Seventeen people from across The United Church of Canada participated in the Mission & Service Global Pilgrimage to Kenya, from March 25 to April 4, 2017. The pilgrimage visited Mission & Service partners throughout the region. This series of blog posts shares the story of their journey. 

Our second full day of programming in Kenya was spent with Mission & Service partner, the Program for Christian-Muslim Relations in Africa, also known as PROCMURA.

PROCMURA is a pan-African Christian organization with the objective of building good relations between Christians and Muslims where communities—in spite of their differences— work together for justice, peace and reconciliation. We started the day with a trip to the Jamia Mosque in the heart of Kenya’s capital city, Nairobi. This was the group’s first time leaving the grounds of the All Africa Conference of Churches guest house during the daytime and it certainly was a whole other world beyond the borders of the gated community we were staying in.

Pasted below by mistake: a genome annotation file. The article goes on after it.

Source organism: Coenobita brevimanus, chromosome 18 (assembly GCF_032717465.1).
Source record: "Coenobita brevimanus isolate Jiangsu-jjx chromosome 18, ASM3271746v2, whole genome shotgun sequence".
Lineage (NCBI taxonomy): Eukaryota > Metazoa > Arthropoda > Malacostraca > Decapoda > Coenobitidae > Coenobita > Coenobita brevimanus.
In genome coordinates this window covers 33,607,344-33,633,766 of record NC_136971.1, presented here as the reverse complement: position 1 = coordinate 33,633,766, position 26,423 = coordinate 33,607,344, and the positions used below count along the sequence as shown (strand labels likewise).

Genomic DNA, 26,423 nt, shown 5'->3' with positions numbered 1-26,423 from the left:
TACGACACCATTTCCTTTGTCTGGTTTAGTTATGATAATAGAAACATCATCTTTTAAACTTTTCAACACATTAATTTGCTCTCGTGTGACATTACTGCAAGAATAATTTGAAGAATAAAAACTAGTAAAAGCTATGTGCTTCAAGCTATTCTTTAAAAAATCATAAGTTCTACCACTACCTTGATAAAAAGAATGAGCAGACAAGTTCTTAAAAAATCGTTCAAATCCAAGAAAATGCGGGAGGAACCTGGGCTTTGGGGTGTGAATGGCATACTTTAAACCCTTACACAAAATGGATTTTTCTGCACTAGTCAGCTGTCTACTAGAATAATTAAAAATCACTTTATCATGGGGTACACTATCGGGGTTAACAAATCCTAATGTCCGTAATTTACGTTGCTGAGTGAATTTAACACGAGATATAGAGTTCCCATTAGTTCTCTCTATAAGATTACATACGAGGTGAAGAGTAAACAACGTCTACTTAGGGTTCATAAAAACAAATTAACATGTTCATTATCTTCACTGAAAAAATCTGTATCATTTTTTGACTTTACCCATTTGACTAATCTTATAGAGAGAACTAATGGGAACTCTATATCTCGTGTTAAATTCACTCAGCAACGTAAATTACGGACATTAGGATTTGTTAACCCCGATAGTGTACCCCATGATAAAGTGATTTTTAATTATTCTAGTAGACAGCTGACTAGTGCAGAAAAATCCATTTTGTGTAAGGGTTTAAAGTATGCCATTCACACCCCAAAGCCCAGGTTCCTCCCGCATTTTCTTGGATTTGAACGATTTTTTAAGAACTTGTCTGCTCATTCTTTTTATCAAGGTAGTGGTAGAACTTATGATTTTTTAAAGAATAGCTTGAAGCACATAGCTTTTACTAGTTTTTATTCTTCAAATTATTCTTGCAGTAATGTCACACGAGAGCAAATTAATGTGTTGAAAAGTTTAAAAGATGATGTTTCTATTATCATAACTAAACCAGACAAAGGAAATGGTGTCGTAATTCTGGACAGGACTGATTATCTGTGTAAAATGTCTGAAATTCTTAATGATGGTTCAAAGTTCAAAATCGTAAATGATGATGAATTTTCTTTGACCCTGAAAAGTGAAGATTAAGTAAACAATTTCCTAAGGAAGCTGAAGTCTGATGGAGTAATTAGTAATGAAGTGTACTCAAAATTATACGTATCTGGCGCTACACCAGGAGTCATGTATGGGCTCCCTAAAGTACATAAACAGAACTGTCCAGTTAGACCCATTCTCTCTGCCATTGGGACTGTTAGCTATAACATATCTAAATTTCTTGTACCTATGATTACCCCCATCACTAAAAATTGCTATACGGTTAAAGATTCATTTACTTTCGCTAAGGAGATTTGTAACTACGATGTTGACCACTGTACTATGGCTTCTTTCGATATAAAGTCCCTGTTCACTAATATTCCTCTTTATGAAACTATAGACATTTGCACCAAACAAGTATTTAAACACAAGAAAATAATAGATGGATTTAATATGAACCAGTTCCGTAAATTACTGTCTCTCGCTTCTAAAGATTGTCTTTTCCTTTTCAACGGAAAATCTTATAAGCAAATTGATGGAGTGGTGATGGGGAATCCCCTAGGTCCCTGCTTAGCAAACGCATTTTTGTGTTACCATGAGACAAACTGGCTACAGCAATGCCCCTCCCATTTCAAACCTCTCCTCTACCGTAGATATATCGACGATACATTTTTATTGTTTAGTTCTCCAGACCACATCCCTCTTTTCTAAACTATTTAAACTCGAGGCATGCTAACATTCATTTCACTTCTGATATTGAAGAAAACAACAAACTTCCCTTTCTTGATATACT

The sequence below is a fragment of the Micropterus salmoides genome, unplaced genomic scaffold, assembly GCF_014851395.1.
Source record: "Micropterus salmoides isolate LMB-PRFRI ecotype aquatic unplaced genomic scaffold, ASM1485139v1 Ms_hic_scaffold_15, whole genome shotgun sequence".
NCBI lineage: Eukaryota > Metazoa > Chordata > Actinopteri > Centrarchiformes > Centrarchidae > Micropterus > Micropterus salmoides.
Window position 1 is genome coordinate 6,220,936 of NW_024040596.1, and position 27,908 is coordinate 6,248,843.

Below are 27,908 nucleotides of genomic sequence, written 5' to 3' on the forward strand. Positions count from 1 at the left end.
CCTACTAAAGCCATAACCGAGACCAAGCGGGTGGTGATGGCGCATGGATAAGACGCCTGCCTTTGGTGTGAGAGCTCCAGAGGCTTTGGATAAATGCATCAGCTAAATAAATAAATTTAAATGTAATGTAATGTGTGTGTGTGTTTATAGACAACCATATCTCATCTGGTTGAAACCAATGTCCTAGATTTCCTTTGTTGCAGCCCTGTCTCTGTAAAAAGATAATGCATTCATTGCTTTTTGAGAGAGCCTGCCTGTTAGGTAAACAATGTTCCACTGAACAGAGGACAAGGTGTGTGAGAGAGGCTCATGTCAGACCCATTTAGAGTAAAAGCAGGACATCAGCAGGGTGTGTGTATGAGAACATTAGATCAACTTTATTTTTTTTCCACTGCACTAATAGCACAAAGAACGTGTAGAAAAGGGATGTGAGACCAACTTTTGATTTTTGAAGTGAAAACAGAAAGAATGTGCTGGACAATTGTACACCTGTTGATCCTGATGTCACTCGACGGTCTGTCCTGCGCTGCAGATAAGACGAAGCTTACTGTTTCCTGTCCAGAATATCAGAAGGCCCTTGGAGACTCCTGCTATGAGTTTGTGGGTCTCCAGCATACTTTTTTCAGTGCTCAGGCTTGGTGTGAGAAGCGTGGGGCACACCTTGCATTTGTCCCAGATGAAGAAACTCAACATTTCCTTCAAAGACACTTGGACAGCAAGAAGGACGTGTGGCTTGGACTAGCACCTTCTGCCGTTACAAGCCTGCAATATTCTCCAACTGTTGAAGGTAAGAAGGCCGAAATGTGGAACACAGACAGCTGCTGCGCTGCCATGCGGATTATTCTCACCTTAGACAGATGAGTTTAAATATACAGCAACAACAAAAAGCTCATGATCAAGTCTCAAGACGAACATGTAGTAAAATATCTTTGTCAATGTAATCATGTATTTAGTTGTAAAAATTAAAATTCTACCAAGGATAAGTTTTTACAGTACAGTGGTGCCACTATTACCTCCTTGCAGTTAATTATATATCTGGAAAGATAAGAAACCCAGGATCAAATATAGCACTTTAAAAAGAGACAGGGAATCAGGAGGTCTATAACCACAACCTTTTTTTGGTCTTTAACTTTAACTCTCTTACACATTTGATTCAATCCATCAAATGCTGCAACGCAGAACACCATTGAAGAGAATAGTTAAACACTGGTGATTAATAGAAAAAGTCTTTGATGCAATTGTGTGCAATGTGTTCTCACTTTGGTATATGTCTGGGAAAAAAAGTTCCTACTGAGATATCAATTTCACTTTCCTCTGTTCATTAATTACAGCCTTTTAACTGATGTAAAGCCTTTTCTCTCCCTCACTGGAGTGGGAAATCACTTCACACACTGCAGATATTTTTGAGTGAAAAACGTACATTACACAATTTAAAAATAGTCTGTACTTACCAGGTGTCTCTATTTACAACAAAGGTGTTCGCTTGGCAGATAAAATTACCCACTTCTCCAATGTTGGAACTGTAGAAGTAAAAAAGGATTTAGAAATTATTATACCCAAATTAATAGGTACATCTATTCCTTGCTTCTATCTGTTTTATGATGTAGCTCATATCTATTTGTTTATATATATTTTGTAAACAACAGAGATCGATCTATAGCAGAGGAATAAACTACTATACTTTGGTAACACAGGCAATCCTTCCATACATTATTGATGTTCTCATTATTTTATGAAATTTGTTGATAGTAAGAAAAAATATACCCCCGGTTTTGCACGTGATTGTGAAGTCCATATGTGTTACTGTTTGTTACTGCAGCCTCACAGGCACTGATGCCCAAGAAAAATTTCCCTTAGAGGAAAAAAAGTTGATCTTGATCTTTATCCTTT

After the first of many “thrilling” experiences of the roads of Nairobi, we arrived at a set of gates attached to a simple concrete building. Our host came to let us in and as we shed our shoes and the women donned our head coverings, we were directed up a flight of stairs. There set amidst the chaos of construction and a busy city was the most beautiful mosque I have ever been in! On our tour we learned much about the building itself, which was new, and the growing community that worshipped there, and then met with the imam.

The entrance to Jamia Mosque in Nairobi, Kenya.
Denise Moore

Once our tour was complete it was back to the bus and on to the PROCMURA office for lunch and to learn about the structure of the organization and about some of the partnerships and programs they are working on in Nairobi and beyond. One of these programs is a master’s degree in Christian Muslim Relations at St. Paul’s University, which was our third and final stop of the day.

I think that my biggest learning from this day was the importance of education in Kenya. In Canada I don’t often use my formal title, but in Kenya I found it was important that I introduce myself as “The Rev. Sarah Grady.” Amazing isn’t it? I spent four years of my life and a large financial investment in my theological education in Canada, went through discernment and candidacy interviews, and I still sometimes feel shy about introducing myself as a minister in my homeland! I am grateful for the reminder I got of the privilege of my education, and of my calling to lead in God’s church.

—Rev. Sarah Grady, London Conference